Live and Learn: Helping Local Youth Discover Stewardship in their Backyard and Beyond

First Bloom Participants plant trees in Devils Postpile National Monument

First Bloom Participants plant trees in Devils Postpile National Monument


Quick Facts


A Call to Action
Action Item:
Live and Learn
Year Accomplished:

With the help of the Bishop Paiute Tribe Environmental Management Office and initial support from the National Park Foundation's First Bloom program in 2009, Devils Postpile National Monument has been working with local tribal youth for the past three years to discover national park sites in their "backyard" and to learn about stewardship on public lands and in their community.

Although the First Bloom program no longer officially exists, this program carries on the name and some of the work initially established by that program. Staff from Devils Postpile and the Bishop Paiute Tribe Environmental Management Office works with tribal youth in 4th and 5th grade and meets with those students at least one time each month for either a service learning project, an educational program, or a field trip focusing on public land conservation, native plants, and national parks.

In 2011, 27 youth participated in the program. They planned, designed, and planted a native plant garden at the local Head Start Center, visited and performed service learning projects at Death Valley and Yosemite National Parks, Manzanar National Historic Site, and at Devils Postpile National Monument. The participants not only learned about natural resources at these sites, but cultural resources as well. At all of the park sites, they learn about native cultures and connections to their cultural heritage.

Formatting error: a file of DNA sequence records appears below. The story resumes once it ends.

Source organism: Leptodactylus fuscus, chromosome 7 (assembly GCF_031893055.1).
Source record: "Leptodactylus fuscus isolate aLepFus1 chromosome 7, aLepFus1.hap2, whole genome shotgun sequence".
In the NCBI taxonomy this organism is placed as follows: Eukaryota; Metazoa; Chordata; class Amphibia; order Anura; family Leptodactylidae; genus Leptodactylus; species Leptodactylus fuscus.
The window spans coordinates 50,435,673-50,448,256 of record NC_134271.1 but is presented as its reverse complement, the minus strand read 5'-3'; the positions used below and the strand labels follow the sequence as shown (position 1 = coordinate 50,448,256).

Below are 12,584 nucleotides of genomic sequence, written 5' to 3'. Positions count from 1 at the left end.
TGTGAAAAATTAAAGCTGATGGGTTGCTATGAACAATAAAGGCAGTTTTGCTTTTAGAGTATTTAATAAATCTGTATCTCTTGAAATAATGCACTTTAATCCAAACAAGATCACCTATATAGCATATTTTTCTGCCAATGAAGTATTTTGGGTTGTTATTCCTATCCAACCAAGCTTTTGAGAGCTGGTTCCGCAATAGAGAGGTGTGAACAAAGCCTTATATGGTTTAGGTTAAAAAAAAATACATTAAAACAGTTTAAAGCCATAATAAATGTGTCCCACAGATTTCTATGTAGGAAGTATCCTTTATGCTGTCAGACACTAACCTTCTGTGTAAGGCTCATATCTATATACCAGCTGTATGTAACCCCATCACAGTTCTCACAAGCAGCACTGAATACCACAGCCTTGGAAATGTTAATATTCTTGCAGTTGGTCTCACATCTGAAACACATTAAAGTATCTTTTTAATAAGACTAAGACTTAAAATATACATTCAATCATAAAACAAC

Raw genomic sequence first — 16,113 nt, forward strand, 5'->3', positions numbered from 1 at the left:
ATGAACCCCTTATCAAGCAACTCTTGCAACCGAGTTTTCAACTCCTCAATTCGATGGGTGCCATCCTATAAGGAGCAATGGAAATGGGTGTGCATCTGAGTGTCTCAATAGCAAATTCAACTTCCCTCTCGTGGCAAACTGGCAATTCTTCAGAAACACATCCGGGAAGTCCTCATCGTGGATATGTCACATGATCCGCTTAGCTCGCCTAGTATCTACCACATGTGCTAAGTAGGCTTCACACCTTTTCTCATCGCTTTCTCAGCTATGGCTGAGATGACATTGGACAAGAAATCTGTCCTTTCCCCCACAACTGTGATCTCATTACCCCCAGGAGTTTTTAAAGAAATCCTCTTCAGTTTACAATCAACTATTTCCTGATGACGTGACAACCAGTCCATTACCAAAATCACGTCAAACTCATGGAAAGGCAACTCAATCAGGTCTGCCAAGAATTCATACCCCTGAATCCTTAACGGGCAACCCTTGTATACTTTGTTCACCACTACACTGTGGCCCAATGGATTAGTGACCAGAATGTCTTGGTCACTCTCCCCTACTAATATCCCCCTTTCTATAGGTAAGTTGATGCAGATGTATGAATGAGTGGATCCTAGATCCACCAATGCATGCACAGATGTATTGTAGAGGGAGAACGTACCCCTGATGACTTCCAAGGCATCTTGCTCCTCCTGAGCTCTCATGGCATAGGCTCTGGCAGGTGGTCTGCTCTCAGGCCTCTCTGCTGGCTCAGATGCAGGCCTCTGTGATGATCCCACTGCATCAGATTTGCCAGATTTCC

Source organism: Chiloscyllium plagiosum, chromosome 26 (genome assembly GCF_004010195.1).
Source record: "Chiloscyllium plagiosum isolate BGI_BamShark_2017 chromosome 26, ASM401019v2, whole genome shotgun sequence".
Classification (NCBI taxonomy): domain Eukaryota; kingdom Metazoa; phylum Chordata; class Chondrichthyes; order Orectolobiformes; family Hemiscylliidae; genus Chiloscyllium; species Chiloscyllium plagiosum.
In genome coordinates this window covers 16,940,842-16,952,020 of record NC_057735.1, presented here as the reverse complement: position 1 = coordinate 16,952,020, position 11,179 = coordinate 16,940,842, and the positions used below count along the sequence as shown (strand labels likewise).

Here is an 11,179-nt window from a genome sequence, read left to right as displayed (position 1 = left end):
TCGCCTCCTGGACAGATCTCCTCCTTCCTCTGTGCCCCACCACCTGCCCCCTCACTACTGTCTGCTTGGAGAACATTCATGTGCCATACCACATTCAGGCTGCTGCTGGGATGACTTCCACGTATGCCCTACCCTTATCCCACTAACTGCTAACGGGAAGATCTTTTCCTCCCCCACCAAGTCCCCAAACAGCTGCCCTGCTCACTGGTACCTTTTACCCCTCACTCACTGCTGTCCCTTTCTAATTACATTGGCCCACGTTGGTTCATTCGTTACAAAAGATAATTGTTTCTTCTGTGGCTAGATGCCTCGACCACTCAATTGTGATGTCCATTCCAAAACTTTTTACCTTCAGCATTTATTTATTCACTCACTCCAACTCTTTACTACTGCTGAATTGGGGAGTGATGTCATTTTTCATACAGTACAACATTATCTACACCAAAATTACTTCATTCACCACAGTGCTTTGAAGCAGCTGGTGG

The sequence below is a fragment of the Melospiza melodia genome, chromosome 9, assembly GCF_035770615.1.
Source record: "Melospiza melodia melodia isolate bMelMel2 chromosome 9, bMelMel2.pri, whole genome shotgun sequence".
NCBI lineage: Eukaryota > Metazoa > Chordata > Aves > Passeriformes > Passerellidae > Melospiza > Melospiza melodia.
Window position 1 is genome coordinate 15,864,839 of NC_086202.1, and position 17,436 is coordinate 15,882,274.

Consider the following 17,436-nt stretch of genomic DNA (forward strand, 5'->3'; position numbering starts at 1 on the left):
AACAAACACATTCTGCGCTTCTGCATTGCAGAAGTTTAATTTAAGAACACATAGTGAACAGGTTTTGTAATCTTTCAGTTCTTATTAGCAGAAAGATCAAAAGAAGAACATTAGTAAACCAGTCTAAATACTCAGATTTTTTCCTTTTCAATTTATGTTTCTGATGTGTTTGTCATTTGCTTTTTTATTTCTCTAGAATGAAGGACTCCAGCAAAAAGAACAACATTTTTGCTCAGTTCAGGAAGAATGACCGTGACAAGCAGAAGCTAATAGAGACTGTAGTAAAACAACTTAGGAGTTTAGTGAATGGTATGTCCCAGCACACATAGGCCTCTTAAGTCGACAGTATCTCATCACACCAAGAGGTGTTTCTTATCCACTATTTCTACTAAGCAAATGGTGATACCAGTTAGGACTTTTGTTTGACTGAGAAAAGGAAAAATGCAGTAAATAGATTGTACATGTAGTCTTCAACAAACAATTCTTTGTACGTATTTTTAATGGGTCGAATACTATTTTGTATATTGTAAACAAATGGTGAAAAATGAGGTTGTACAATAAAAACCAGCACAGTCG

The program has also expanded to incorporate multigenerational learning and involvement. Tribal Elders, parents, and siblings of the "First Bloomers", as the participants are called, are all encouraged to attend meetings, events, and field trips, and many of them do. Incorporating this type of involvement not only expands the reach of the program, but helps to connect and engage families in the learning process.

The program has now reached over 100 youth from the Bishop Paiute Tribe and created and built upon partnerships with multiple national park sites, federal and state agencies, and tribal programs including the tribal liaison program at the local elementary school, Tuniwa Nobe Family Literacy Program, and the Environmental Management Office. The First Bloomers have now completed stewardship-based projects at four national park sites and one BLM site, planted and maintained four community native plant gardens, and look forward every year to their next national park adventure. For more information about the program, contact Maureen Finnerty at 760-924-5505.